The Barrio Histórico (historic quarter) section of Colonia del Sacramento is designated a World Heritage Site by UNESCO. It is a popular tourist attraction for visitors from Buenos Aires, and there is frequent ferry service across the Río de la Plata between the two cities, with fast ferries completing the journey in just 50 minutes. The historical section of Colonia, which has some cobblestone streets built by the Portuguese in the 17th century, is within walking distance of the ferry terminal. Among the notable visitor attractions around the tree-lined Plaza Mayor (main square) are:

  • Portón de Campo – the City Gate and wooden drawbridge
  • Lighthouse and convent ruins of the 17th century Convent of San Francisco
  • Basilica del Sanctísimo Sacramento – the Basilica of the Holy Sacrament, built of stone by the Portuguese in 1808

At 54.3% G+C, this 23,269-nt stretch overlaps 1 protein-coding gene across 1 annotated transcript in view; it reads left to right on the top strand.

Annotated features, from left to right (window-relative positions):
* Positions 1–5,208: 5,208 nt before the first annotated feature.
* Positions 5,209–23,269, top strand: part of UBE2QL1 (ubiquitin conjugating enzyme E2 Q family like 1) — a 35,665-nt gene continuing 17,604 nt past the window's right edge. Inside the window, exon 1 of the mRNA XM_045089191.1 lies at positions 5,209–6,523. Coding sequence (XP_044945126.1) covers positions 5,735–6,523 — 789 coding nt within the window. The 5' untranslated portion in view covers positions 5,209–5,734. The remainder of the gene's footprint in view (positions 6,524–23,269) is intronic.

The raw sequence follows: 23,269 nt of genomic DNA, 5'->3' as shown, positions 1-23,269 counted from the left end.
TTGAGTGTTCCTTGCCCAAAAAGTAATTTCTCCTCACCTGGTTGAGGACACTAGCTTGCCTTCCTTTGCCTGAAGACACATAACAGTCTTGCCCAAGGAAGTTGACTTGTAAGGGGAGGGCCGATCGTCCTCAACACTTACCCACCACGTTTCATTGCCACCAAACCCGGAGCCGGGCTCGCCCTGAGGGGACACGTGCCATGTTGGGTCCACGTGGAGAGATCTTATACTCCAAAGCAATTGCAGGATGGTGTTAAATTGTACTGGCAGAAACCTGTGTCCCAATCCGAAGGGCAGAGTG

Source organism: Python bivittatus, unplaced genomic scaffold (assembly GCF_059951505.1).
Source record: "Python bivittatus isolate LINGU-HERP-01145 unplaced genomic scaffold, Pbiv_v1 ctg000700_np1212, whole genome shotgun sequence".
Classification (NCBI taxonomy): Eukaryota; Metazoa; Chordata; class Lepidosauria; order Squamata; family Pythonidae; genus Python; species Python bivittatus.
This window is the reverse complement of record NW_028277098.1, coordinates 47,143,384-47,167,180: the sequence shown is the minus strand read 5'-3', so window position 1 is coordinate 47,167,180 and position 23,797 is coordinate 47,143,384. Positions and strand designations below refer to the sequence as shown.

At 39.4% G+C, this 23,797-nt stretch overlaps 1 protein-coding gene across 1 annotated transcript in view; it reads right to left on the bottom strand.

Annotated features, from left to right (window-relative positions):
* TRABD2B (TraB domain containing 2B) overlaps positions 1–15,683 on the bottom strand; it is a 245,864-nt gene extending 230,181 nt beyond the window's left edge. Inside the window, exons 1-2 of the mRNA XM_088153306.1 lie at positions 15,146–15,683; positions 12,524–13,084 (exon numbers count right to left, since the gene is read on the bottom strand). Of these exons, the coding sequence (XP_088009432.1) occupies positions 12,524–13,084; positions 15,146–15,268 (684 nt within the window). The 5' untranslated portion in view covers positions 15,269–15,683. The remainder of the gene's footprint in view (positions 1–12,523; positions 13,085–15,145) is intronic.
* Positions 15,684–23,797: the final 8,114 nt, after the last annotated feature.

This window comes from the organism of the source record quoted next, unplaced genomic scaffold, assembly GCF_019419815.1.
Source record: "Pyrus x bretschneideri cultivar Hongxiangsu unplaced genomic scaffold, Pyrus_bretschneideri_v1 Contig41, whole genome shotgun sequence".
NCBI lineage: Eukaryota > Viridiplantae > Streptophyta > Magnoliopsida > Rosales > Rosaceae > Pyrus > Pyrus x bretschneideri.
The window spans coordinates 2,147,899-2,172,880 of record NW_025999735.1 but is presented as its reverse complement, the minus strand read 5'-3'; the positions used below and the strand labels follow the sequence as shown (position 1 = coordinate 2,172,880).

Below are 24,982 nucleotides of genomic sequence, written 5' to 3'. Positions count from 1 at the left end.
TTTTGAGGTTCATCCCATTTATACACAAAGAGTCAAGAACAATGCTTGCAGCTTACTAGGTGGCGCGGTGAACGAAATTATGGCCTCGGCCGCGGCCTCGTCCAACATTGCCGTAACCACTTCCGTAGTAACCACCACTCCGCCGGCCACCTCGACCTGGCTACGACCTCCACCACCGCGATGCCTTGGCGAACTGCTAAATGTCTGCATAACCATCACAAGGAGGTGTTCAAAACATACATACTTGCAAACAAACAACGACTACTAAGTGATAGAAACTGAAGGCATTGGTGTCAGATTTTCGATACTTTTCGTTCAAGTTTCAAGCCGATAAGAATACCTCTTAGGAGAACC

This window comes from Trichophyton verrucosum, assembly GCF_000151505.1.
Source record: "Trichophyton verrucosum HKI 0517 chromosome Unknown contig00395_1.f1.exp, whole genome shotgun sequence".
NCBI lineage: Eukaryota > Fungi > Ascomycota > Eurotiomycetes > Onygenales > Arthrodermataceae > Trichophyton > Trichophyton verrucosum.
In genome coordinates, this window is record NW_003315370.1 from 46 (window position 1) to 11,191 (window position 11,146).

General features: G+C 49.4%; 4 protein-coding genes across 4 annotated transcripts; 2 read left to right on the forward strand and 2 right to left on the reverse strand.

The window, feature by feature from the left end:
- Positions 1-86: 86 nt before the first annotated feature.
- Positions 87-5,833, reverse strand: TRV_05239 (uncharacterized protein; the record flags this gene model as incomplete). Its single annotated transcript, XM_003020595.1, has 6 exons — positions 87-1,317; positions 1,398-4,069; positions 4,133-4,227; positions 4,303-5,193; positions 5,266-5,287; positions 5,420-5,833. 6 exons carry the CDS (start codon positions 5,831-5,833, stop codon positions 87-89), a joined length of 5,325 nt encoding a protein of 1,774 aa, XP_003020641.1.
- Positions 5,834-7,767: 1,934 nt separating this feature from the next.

• Portuguese Museum – constructed in the 18th century, it exhibits Portuguese furnishings, jewellry, uniforms and old maps of Portuguese naval expeditions
  • Casa de Nacarello – an 18th century Portuguese house
  • Municipal Museum – rebuilt by the Spanish in 1835 as the Casa del Almirante Brown, it exhibits artifacts and documents of the city's different periods and cultures
  • Viceroy's House – the Casa del Virrey, reconstructed from the original ruins
  • Iglesia Matriz – the oldest church in Uruguay, dating from 1695-99
  • Plaza de toros Real de San Carlos, a Bullring included in an old tourist complex now abandoned.



Colonia del Sacramento is served by three ferry boat lines from Buenos Aires, Argentina: "Buquebus", "Seacat Colonia" and "Colonia Express".